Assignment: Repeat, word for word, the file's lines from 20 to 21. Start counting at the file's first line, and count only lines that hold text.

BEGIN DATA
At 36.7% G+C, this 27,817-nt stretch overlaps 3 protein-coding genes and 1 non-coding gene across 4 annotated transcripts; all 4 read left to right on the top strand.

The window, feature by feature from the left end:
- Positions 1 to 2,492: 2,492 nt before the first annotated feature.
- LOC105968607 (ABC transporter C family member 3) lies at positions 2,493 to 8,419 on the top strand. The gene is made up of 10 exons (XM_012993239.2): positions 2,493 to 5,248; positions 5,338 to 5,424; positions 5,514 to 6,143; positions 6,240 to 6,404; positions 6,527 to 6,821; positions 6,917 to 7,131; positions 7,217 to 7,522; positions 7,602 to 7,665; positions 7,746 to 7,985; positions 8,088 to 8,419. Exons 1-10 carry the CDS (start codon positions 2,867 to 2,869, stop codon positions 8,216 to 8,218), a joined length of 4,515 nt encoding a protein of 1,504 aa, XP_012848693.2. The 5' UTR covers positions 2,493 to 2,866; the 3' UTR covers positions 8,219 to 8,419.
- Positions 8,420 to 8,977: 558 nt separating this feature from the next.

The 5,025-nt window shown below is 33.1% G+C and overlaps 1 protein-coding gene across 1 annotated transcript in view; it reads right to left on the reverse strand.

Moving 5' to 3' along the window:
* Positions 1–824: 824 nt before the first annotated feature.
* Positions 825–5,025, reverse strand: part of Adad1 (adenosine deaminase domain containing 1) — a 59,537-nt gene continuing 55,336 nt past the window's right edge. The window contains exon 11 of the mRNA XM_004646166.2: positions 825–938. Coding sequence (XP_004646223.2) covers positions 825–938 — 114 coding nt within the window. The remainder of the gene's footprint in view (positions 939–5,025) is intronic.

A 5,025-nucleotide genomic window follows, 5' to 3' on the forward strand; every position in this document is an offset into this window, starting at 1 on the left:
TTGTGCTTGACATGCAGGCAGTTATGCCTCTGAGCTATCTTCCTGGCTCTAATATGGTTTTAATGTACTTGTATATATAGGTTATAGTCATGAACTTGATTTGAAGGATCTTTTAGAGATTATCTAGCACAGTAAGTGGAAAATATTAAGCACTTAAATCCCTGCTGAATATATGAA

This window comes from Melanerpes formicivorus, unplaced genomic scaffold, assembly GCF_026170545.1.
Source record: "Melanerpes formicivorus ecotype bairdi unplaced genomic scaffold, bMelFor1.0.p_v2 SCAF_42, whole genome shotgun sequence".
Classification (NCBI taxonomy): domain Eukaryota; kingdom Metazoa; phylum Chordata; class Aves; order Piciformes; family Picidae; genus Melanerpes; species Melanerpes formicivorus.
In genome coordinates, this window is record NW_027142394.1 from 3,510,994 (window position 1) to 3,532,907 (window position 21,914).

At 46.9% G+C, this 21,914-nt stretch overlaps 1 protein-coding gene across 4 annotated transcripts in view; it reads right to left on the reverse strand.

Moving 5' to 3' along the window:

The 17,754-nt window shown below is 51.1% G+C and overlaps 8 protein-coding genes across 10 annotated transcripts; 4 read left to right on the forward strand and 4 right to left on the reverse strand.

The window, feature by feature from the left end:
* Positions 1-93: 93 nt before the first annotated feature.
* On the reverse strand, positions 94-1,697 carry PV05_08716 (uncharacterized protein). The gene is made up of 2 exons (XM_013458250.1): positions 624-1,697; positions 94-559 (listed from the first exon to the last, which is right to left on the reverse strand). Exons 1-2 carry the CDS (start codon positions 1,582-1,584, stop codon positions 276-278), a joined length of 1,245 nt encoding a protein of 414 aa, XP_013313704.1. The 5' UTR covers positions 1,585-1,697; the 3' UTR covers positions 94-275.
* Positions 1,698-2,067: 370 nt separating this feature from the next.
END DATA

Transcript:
* Positions 1-93: 93 nt before the first annotated feature.
* On the reverse strand, positions 94-1,697 carry PV05_08716 (uncharacterized protein). The gene is made up of 2 exons (XM_013458250.1): positions 624-1,697; positions 94-559 (listed from the first exon to the last, which is right to left on the reverse strand). Exons 1-2 carry the CDS (start codon positions 1,582-1,584, stop codon positions 276-278), a joined length of 1,245 nt encoding a protein of 414 aa, XP_013313704.1. The 5' UTR covers positions 1,585-1,697; the 3' UTR covers positions 94-275.